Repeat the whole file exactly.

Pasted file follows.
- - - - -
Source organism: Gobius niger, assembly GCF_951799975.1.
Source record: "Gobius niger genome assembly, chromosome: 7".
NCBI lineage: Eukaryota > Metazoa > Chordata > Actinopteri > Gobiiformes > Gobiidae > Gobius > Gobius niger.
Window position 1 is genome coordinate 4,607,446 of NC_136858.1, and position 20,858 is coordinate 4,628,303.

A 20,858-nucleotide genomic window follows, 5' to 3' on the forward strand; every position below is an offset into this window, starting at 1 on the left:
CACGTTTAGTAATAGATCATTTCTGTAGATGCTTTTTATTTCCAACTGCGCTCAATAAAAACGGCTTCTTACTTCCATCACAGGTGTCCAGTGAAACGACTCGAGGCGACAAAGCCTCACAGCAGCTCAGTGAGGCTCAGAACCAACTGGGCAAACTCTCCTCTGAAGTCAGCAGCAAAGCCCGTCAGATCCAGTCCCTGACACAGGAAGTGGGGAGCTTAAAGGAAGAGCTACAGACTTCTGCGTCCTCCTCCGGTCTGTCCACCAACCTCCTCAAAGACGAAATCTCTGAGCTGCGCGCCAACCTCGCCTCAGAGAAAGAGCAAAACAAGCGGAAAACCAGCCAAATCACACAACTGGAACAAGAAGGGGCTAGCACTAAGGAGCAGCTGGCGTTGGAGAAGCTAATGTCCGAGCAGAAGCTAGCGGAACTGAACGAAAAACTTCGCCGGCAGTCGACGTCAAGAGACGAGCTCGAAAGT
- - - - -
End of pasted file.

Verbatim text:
Source organism: Gobius niger, assembly GCF_951799975.1.
Source record: "Gobius niger genome assembly, chromosome: 7".
NCBI lineage: Eukaryota > Metazoa > Chordata > Actinopteri > Gobiiformes > Gobiidae > Gobius > Gobius niger.
Window position 1 is genome coordinate 4,607,446 of NC_136858.1, and position 20,858 is coordinate 4,628,303.

A 20,858-nucleotide genomic window follows, 5' to 3' on the forward strand; every position below is an offset into this window, starting at 1 on the left:
CACGTTTAGTAATAGATCATTTCTGTAGATGCTTTTTATTTCCAACTGCGCTCAATAAAAACGGCTTCTTACTTCCATCACAGGTGTCCAGTGAAACGACTCGAGGCGACAAAGCCTCACAGCAGCTCAGTGAGGCTCAGAACCAACTGGGCAAACTCTCCTCTGAAGTCAGCAGCAAAGCCCGTCAGATCCAGTCCCTGACACAGGAAGTGGGGAGCTTAAAGGAAGAGCTACAGACTTCTGCGTCCTCCTCCGGTCTGTCCACCAACCTCCTCAAAGACGAAATCTCTGAGCTGCGCGCCAACCTCGCCTCAGAGAAAGAGCAAAACAAGCGGAAAACCAGCCAAATCACACAACTGGAACAAGAAGGGGCTAGCACTAAGGAGCAGCTGGCGTTGGAGAAGCTAATGTCCGAGCAGAAGCTAGCGGAACTGAACGAAAAACTTCGCCGGCAGTCGACGTCAAGAGACGAGCTCGAAAGT